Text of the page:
Orestes (himself a Christian) also happened to be a close friend of Hypatia. Cyril saw an opportunity and began lashing out at Hypatia, openly accusing her of sorcery. A church chronicler (John of Nikiu) later restated this accusation as “she beguiled many people through satanic wiles.” She was “the pagan woman who had beguiled the people of the city and the prefect through her enchantments.”

But it was Cyril’s first accusation that led to the crime. A mob of Christian extremists known as the parabalonoi kidnapped Hypatia, dragged her to a church, stripped her naked, and ripped open her flesh with pot-shards. After dismembering her body, they burned her remains. Another chronicler (Hyesychius) later wrote: “her body [was] shamefully treated and parts of it scatter all over the city.” 

"Death of the philosopher Hypatia, in Alexandria" from
Vies des savants illustres, depuis l'antiquité jusqu'au dix-neuvième siècle,
1866, by Louis Figuier.
The parabalonoi were never punished. The bishop spread a rumor announcing Hypatia had moved to Athens. Some historians claim her death was symbolic of the end of ancient Greek/Roman influence and the end of Alexandria’s intellectual life. But another source states it was Hypatia's femaleness that was under attack. It "made her a special target, vulnerable to the accusation of witchcraft.” Further, she had long fought against Jewish and other religious repression.


Wednesday, April 26, 2017

V for Gargi Vachaknavi: Female Scientists Before Our Time

Gargi Vachaknavi was born in India around 700 BC. She was a bright child and it was only natural that she would follow in her father’s footsteps in the study of Indian philosophy. She mastered the scriptures in Hindu theology and studied Vedic philosophy, surpassing even some of the male sages in her knowledge. As a leading scholar, she became a strong proponent of education.

A depiction of Gargi and Yajnavalkya in the debate
The most remembered event in Gargi’s life as a philosopher was the famous debate between her and Yajnavalkya, a renown and widely recognized Vedic sage. King Janaka had announced a Rajasuy Yagna (the king’s inauguration ceremony) and invited some of India’s most learned sages, kings, princes and princesses to participate in a debate. Gargi must have been thrilled Yajnavalkya was coming. He always welcomed women in such debates. The grand prize would be 1000 cows and 10 grams of gold attached to the horns of each cow.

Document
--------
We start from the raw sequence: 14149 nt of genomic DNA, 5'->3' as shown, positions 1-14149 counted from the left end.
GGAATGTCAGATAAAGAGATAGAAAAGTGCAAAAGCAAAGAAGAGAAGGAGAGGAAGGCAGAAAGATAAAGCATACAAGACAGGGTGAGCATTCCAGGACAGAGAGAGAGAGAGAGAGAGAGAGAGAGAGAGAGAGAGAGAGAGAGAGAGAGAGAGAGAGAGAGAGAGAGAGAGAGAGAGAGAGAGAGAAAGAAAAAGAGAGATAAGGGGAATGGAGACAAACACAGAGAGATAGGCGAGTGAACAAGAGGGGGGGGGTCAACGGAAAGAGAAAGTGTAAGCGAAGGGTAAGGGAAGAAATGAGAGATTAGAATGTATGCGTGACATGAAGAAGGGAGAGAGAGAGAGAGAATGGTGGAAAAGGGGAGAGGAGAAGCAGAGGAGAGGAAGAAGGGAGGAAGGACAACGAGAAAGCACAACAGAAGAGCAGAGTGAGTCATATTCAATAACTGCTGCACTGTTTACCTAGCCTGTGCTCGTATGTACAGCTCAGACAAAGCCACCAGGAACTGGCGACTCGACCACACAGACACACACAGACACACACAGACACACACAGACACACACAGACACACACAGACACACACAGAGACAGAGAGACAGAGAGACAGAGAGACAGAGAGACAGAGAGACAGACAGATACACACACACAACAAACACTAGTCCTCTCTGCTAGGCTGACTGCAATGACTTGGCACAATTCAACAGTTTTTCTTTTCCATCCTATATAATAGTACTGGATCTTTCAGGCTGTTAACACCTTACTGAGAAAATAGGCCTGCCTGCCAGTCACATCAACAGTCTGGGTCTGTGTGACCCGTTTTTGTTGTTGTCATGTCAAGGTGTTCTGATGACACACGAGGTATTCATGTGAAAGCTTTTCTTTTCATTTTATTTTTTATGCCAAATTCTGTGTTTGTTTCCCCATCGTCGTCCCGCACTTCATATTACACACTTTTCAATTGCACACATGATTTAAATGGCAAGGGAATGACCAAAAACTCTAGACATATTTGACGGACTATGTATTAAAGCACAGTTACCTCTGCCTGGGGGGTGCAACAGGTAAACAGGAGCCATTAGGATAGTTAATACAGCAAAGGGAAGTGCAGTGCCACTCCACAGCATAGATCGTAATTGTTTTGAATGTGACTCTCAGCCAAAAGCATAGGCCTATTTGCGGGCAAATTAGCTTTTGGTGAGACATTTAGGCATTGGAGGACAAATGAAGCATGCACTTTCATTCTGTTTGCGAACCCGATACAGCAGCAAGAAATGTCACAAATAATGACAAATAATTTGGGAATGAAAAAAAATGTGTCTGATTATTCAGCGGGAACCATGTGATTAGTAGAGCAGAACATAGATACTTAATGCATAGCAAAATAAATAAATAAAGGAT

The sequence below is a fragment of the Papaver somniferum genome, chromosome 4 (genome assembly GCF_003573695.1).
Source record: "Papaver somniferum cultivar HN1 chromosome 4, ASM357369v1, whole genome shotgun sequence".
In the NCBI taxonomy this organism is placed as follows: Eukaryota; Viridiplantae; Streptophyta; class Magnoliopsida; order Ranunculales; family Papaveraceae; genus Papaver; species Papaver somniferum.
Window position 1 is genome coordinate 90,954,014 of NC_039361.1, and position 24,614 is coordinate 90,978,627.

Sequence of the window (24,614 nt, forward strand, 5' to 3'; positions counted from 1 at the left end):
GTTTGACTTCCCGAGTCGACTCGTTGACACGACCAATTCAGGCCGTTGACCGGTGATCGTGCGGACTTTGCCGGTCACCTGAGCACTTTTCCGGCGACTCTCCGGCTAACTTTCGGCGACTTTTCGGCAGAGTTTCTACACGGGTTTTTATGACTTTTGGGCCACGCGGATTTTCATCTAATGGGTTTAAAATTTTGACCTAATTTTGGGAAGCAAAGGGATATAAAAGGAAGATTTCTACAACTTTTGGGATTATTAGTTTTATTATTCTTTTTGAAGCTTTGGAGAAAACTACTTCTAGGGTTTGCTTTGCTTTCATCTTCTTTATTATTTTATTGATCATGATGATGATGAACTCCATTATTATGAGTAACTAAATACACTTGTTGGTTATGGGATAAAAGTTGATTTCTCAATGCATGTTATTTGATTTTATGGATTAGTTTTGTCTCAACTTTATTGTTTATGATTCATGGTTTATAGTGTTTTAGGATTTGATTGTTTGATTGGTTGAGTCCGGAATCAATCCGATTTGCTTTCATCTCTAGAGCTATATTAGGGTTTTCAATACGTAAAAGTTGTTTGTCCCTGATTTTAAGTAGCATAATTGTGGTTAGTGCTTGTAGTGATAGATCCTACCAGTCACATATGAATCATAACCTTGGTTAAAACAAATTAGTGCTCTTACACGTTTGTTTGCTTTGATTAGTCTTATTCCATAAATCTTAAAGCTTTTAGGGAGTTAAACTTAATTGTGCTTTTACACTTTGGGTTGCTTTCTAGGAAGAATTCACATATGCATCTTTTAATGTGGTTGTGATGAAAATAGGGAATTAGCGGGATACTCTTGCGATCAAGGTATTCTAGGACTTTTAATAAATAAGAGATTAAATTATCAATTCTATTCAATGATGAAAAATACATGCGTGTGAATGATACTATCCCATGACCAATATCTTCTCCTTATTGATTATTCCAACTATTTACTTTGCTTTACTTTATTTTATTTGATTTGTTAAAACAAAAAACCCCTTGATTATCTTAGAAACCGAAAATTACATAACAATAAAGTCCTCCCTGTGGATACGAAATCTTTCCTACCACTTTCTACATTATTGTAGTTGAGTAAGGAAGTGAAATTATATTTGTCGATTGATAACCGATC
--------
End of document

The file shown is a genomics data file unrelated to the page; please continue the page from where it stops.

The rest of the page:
Yajnavalkya was so confident he would win, however, he had the cows delivered to his place in advance. He had mastered the art of Kundalini Yoga, “the yoga of awareness,” and no one he felt, could challenge his knowledge and win. Of course, this made everyone all the more determined to try, but only eight sages volunteered. Gargi was one of them. 

One by one the different sages lost the debate, until it was finally Gargi’s turn. Gargi forged ahead pounding him with questions one after another concerning the status of the soul and the origin of the world. Yajnavalkya answered each question masterfully. She changed her tactic and asked one final question, but her new line of questioning angered the sage. She had asked what exactly exists above Brahmalok (Hindu heaven). 

He replied, “Beware Gargi! You dare to ask who is above Brahman (God). Beware of the limits of your questions; otherwise you will lose your head!”

Gargi respectfully sat back in silence for a moment, thinking about what to say. Finally, she asked two more questions, both of which he answered correctly:

Gargi's first question: “That, O Yagyavalkya, which is above the sky, that which is beneath the earth, that which is between these two, sky and earth, that which people call the past and the present and the future—across what is that woven that ‘permeates’ it?

Yagyavalky: “That, O Gargi, which is above the sky, that which is beneath the earth, that which is between these two, sky and earth, that which people call the past and the present and the future—across space is that woven, (which) permeates it.”

Gargi: “Adoration to you, Yagyavalkya, in that you have solved this question for me. Prepare yourself for the other.”

Gargi's second question: “Yajnavalkya, what pervades that Sutra which is above heaven and below the earth, which is heaven and earth as well as what is between them and which—they say—was, is and will be?”\

Yajnavalkya: “That, O Gargi, which is above heaven and below the earth, which is heaven and earth as well as what is between them and which—they say—was, is and will be, is pervaded by the un-manifested akasha.”

Gargi: “What pervades the akasha?"

Yagyavalkya: “That, O Gargi, the knowers of Brahman call the Imperishable. It is neither gross nor subtle, neither short nor long, neither red nor moist; It is neither shadow nor darkness, neither air nor akasha; It is unattached; It is without taste or smell, without eyes or ears, without tongue or mind; It is non—effulgent, without vital breath or mouth, without measure and without exterior or interior. It does not eat anything, nor is it eaten by anyone. 

At this point in the debate, hours had passed. There were probably those sitting in the crowd swaying as they dozed. Yagyavalkya was concerned about Gargi's stamina and suggested they end the debate. My guess is he was pretty exhausted too. The debate ended with praise from Gargi that Yagyavalkya was indeed the greatest brahmanishtha (yoga).

Reading this story at other sites online, I noticed that some neglect to tell the outcome of the debate, emphasizing Gargi’s strength as a woman only. She was certainly strong, but I think her performance in the debate also demonstrated her courage, humility, and wisdom.

Education in 700 BC India: "The stupa of Sariputta at Nalanda University." In the northwest region of India, Takshashila, sat the world's first great university, Nalanda University.  Subjects taught by the masters included: "the vedas, languages, grammar, philosophy, medicine, surgery, archery, politics, warfare, astronomy, accounts, commerce, documentation, music, dance and other performing arts, futurology, the occult and mystical sciences, and complex mathematical calculations."